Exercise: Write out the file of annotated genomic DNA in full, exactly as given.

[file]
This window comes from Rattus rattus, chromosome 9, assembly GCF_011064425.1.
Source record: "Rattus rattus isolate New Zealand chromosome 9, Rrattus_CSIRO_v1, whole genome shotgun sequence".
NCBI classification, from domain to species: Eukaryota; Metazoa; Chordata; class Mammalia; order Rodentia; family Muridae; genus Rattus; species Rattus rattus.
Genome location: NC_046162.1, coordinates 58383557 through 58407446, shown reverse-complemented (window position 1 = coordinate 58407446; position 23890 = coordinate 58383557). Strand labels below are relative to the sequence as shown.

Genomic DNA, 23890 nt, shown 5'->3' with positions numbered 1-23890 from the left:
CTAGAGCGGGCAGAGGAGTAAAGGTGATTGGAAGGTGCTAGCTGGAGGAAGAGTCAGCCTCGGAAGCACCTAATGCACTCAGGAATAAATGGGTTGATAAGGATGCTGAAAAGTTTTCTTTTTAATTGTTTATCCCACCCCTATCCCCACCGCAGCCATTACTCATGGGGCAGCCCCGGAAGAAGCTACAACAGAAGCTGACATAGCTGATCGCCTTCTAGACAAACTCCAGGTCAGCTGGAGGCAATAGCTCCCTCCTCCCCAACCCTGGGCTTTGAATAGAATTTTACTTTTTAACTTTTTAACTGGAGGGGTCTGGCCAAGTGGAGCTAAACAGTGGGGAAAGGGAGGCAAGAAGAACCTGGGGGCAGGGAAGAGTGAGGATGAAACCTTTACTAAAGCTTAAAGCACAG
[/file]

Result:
This window comes from Rattus rattus, chromosome 9, assembly GCF_011064425.1.
Source record: "Rattus rattus isolate New Zealand chromosome 9, Rrattus_CSIRO_v1, whole genome shotgun sequence".
NCBI classification, from domain to species: Eukaryota; Metazoa; Chordata; class Mammalia; order Rodentia; family Muridae; genus Rattus; species Rattus rattus.
Genome location: NC_046162.1, coordinates 58383557 through 58407446, shown reverse-complemented (window position 1 = coordinate 58407446; position 23890 = coordinate 58383557). Strand labels below are relative to the sequence as shown.

Genomic DNA, 23890 nt, shown 5'->3' with positions numbered 1-23890 from the left:
CTAGAGCGGGCAGAGGAGTAAAGGTGATTGGAAGGTGCTAGCTGGAGGAAGAGTCAGCCTCGGAAGCACCTAATGCACTCAGGAATAAATGGGTTGATAAGGATGCTGAAAAGTTTTCTTTTTAATTGTTTATCCCACCCCTATCCCCACCGCAGCCATTACTCATGGGGCAGCCCCGGAAGAAGCTACAACAGAAGCTGACATAGCTGATCGCCTTCTAGACAAACTCCAGGTCAGCTGGAGGCAATAGCTCCCTCCTCCCCAACCCTGGGCTTTGAATAGAATTTTACTTTTTAACTTTTTAACTGGAGGGGTCTGGCCAAGTGGAGCTAAACAGTGGGGAAAGGGAGGCAAGAAGAACCTGGGGGCAGGGAAGAGTGAGGATGAAACCTTTACTAAAGCTTAAAGCACAG